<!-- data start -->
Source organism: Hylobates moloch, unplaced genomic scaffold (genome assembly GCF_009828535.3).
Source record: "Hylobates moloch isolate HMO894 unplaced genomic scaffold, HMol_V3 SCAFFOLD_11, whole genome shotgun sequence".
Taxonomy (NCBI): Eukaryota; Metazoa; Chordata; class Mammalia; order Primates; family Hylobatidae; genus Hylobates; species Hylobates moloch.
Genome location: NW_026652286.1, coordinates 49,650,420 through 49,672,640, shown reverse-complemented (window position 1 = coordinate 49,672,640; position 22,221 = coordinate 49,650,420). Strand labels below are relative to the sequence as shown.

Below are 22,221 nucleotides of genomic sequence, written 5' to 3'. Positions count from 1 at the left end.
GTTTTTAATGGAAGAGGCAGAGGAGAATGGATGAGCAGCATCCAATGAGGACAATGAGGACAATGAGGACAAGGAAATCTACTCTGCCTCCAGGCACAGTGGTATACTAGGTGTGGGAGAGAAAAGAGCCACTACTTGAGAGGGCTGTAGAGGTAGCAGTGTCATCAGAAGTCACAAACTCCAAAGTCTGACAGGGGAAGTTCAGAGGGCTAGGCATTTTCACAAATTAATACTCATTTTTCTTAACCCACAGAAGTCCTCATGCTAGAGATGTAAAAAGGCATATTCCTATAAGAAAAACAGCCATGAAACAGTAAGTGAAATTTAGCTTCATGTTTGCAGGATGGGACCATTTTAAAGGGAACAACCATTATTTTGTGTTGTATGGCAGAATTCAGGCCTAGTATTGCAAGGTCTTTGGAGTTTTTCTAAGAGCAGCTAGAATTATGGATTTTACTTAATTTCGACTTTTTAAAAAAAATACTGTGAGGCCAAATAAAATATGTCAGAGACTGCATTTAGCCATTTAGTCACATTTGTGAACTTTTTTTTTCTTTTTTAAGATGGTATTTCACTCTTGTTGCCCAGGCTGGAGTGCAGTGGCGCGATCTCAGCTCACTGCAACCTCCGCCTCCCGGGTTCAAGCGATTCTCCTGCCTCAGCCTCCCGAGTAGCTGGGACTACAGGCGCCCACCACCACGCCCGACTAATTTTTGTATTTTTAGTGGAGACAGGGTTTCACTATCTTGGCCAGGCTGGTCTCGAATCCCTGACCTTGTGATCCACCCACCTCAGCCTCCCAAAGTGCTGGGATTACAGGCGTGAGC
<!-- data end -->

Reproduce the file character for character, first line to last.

Source organism: Hylobates moloch, unplaced genomic scaffold (genome assembly GCF_009828535.3).
Source record: "Hylobates moloch isolate HMO894 unplaced genomic scaffold, HMol_V3 SCAFFOLD_11, whole genome shotgun sequence".
Taxonomy (NCBI): Eukaryota; Metazoa; Chordata; class Mammalia; order Primates; family Hylobatidae; genus Hylobates; species Hylobates moloch.
Genome location: NW_026652286.1, coordinates 49,650,420 through 49,672,640, shown reverse-complemented (window position 1 = coordinate 49,672,640; position 22,221 = coordinate 49,650,420). Strand labels below are relative to the sequence as shown.

Below are 22,221 nucleotides of genomic sequence, written 5' to 3'. Positions count from 1 at the left end.
GTTTTTAATGGAAGAGGCAGAGGAGAATGGATGAGCAGCATCCAATGAGGACAATGAGGACAATGAGGACAAGGAAATCTACTCTGCCTCCAGGCACAGTGGTATACTAGGTGTGGGAGAGAAAAGAGCCACTACTTGAGAGGGCTGTAGAGGTAGCAGTGTCATCAGAAGTCACAAACTCCAAAGTCTGACAGGGGAAGTTCAGAGGGCTAGGCATTTTCACAAATTAATACTCATTTTTCTTAACCCACAGAAGTCCTCATGCTAGAGATGTAAAAAGGCATATTCCTATAAGAAAAACAGCCATGAAACAGTAAGTGAAATTTAGCTTCATGTTTGCAGGATGGGACCATTTTAAAGGGAACAACCATTATTTTGTGTTGTATGGCAGAATTCAGGCCTAGTATTGCAAGGTCTTTGGAGTTTTTCTAAGAGCAGCTAGAATTATGGATTTTACTTAATTTCGACTTTTTAAAAAAAATACTGTGAGGCCAAATAAAATATGTCAGAGACTGCATTTAGCCATTTAGTCACATTTGTGAACTTTTTTTTTCTTTTTTAAGATGGTATTTCACTCTTGTTGCCCAGGCTGGAGTGCAGTGGCGCGATCTCAGCTCACTGCAACCTCCGCCTCCCGGGTTCAAGCGATTCTCCTGCCTCAGCCTCCCGAGTAGCTGGGACTACAGGCGCCCACCACCACGCCCGACTAATTTTTGTATTTTTAGTGGAGACAGGGTTTCACTATCTTGGCCAGGCTGGTCTCGAATCCCTGACCTTGTGATCCACCCACCTCAGCCTCCCAAAGTGCTGGGATTACAGGCGTGAGC